The law of 17 March 2022 regarding various fiscal provisions to combat fraud has recently been published and adopted. It includes new tax provisions that remove the existing legal obstacles for officials of the Belgian tax administration to participate in judicial investigations. This law provides for a new legal framework that allows designated tax authority officials to join investigations undertaken by Multidisciplinary Investigation Teams (‘MOTEMs’ – multidisciplinaire onderzoeksteams / équipes d’enquête mixtes).
MOTEMs are in charge of specialised criminal investigations under the supervision of the Public Prosecutor (‘PP’). The possibility to compose a MOTEM, on an ad hoc basis, was created in 2014 with a view to tackle economic and financial crime, social and fiscal fraud and cybercrime. MOTEMs have already been successfully deployed in cases of social fraud.
A minimum of 25 agents from the Special Tax Inspectorate (‘STI’ – BBI/ISI) will be granted the grade ‘Judicial Police Officer’. These agents will be able to actively participate in multidisciplinary criminal investigations and carry out house searches, interrogations and seizures of data and other information. It is worth noting that these designated tax officials cannot use the extended and special investigative powers during ordinary tax investigations.
The new legal provisions do not provide for a requirement for the tax officials to show legitimation documents when they are assisting a MOTEM. This can create confusion for the taxpayers who are subject to such an investigation. Of course, in the case of house searches, tax officials must show a search warrant from an investigating judge.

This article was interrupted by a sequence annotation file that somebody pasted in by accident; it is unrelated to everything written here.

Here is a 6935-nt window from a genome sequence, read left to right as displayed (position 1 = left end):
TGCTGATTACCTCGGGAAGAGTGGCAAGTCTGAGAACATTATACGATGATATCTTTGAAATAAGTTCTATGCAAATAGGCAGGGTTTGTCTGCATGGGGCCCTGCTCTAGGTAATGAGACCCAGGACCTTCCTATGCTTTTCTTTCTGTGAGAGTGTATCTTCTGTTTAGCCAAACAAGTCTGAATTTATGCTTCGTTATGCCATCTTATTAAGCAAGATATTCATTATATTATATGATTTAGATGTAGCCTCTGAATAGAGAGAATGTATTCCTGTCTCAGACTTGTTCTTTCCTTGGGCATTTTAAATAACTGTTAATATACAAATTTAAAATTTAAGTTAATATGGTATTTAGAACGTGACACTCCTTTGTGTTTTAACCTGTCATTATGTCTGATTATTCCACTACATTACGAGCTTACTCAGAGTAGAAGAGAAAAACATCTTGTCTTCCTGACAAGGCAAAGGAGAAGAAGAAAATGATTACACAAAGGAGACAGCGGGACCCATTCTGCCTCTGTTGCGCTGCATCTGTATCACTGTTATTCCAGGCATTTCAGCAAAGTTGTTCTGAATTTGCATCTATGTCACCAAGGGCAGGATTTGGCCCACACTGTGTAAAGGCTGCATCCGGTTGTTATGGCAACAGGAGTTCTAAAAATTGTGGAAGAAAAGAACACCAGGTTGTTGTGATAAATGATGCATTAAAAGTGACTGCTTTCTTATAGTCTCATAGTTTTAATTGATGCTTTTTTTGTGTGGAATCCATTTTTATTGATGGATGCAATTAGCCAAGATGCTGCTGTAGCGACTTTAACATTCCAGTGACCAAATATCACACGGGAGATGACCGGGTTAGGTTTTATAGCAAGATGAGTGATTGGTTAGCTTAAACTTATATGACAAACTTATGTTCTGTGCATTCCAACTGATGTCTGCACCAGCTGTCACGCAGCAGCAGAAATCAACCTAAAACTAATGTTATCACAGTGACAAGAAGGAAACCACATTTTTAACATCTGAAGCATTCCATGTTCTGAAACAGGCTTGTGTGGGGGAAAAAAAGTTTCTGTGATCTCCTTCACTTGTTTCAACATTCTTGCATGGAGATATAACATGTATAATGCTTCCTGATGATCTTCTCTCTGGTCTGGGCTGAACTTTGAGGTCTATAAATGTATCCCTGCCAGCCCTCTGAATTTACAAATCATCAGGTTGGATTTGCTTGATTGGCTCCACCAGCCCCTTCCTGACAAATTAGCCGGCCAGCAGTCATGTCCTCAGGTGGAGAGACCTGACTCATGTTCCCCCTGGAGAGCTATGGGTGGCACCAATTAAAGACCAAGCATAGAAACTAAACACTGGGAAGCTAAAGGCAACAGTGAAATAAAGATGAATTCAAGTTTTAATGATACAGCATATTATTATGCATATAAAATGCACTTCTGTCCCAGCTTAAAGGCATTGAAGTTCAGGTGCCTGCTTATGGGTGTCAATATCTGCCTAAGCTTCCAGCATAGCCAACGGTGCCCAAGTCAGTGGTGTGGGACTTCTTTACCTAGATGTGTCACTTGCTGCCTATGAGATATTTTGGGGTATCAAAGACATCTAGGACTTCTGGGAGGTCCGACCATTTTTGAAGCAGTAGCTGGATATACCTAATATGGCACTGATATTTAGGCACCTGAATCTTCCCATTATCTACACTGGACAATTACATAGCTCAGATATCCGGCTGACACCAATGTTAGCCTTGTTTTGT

A tax official cannot assist a MOTEM investigation if they were already involved in an ongoing administrative investigation for the same taxpayer/matter. The legislator did not specify whether the same principle would apply to administrative investigations which are already closed.
Information gathered during MOTEM investigations can be used to assess taxes and establish infractions of tax provisions.
When asked about the profile of the tax officials in question, during a parliamentary debate, the Minister of Finance clarified that these officials are part of the STI and would have expertise in specific matters such as VAT-carrousels, international constructions, conduit arrangements and transfer pricing.
By introducing these new provisions, the Public Prosecutor will be able to call upon the specialised knowledge and expertise of these STI tax officials to further combat serious and organised tax fraud. The involvement of STI agents within MOTEMs also aims to solve the lack of resources of the specialised services of the judicial police.
It’s possible that this legal initiative may come under pressure due to compatibility issues with the principle of the separation of powers. This was one of the reasons why the restrictions – which are now abolished – were introduced by the Charter of the Taxpayer in 1986. In some cases, there is also the risk that the taxpayer’s fundamental rights, such as the right to a fair trial, might be infringed.
For more information, please contact: Bram Markey